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Mzuzu, Malawi--Emmanuel Msiska was born and raised in Zolozolo, one of the populous townships in Mzuzu City, situated in Mzimba North. Growing up, Emmanuel never worried about his safety. There was a camaraderie in the neighbourhood. Every took care of each other.

But for the past few years, his township has gain notoriety for being the most dangerous place in the city. Every corner of the dusty streets has been occupied by gangs of youth who are frequently clashing, albeit, violently to claim territory.

“I no longer feel safe to walk in the streets when its dark,” says Emmanuel a youth leader in the area. “Members of these gangs become violent after drinking or abusing drugs. And it’s never a pleasant experience when you meet them in that state.”

Mzimba north has a total population of 555,817 and out of this figure 177,861 are youths who represent 32 percent of the total population. Lack of opportunities has been blamed for driving many of these youths into drug and alcohol abuse.  And the problem hasn’t spared girls either.

 “In the same neighbourhood, they also have a well-known gang of girls,” said Mr. Geoffrey Mwase District Youth Officer for Mzimba North. “This shows the extent to which the youth are being affected by the current situation where there are no job opportunities for them.”

The errant behaviour among the youth has seen the district recording increased number of sexually transmitted diseases (STIs) and child births among the youth. For example, in the first quarter of 2021, the district recorded 392 STIs among the youth and in the same quarter in 2022, it recorded 580. The same with child birth. In the first quarter of 2021 there were 580 born from adolescent girls and in 2022, the number increased to 645.

The youth showing some of the recreational material donated by UNFPA ©UNFPA/Malawi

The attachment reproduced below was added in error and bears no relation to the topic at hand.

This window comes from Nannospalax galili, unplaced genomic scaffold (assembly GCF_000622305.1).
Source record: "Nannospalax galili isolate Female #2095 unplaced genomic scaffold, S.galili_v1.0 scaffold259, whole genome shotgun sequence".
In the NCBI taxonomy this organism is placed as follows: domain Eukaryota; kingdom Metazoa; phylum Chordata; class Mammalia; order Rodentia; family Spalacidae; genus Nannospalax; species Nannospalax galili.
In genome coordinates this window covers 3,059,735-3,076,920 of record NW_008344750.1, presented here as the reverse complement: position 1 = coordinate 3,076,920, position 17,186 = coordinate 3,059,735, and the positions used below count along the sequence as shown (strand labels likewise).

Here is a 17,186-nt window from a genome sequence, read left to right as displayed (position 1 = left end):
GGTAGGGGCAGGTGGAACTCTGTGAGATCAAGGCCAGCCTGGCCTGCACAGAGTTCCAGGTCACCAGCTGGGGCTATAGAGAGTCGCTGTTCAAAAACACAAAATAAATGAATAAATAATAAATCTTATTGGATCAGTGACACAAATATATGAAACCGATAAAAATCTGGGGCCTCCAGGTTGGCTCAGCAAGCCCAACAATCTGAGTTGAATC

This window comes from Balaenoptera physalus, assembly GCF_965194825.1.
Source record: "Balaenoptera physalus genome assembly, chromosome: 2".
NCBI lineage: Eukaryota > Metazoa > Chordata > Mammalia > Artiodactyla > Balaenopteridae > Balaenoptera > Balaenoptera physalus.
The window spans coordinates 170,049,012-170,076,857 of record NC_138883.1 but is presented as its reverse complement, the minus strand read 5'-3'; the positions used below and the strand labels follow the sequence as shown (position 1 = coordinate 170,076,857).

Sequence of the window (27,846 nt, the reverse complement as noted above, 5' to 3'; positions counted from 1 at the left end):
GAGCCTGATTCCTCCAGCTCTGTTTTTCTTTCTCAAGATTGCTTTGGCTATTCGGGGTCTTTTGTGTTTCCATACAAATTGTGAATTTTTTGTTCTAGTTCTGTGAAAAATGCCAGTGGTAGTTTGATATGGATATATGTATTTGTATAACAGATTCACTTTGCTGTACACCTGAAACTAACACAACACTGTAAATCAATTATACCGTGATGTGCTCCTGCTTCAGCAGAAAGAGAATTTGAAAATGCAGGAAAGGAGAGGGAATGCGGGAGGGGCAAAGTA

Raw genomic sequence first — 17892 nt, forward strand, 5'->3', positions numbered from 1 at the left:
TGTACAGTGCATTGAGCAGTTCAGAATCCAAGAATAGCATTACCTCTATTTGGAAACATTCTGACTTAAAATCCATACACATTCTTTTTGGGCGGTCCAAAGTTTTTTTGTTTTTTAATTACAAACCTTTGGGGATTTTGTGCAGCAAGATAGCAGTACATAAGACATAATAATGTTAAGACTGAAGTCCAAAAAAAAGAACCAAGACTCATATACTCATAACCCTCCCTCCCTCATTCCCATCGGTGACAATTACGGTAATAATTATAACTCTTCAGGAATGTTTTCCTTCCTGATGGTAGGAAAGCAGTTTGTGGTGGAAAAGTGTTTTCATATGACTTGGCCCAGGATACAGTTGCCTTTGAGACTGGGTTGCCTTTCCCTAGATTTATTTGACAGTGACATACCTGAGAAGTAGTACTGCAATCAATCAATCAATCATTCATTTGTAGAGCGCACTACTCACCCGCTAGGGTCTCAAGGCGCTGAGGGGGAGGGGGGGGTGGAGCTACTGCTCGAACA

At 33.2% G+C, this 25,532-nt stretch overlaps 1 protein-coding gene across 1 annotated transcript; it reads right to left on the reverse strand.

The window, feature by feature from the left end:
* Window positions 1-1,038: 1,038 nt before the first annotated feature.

As one way of supporting the youth in the district, UNFPA reached out to the district with recreational materials for two youth centres’ through the Safeguarding Young People (SYP) programme funded by the Swiss Agency for Development and Cooperation (SDC).  Although the SYP programme is not implemented in the district, it reached out to the young people through the Tune Me, which is an online comprehensive sexuality education (CSE) tool accessible by all youth in the country.

Through social features and content designed to engage users rather than lecture, Tune Me aims to equip adolescents with the information and motivation they need to make better choices.

“We had an activity with one of the popular musician in the country who was launching his album in the district and we partnered with him to promote the Tune Me facility,” said Ms. Rose Khonje, UNFPA Youth Officer. “And we had one outstanding activity and felt we could reach out to the youth and also orient them in how to access and use Tune Me.”    

Receiving the recreational material on behalf of the youth groups, Mr. Mwase expressed his appreciation saying Government alone cannot manage to offer all the required services to the youth.

“I sincerely thank UNFPA for this support,” he said. “It will go a long way to help the youths to keep them busy and away from drugs.” 

Another youth leader, Ethel Banda from Mapale thanked UNFPA for coming to their aid and introducing them to Tune Me. She said many organisation choose to focus on rural youth at the expense of young people leaving in urban areas.

“We are thought of as having the means but it’s not always the case,” said Ethel. “Many youths are also experiencing the same problems as those faced by rural youths and hence need for such support.”

By Joseph Scott, Communications Analyst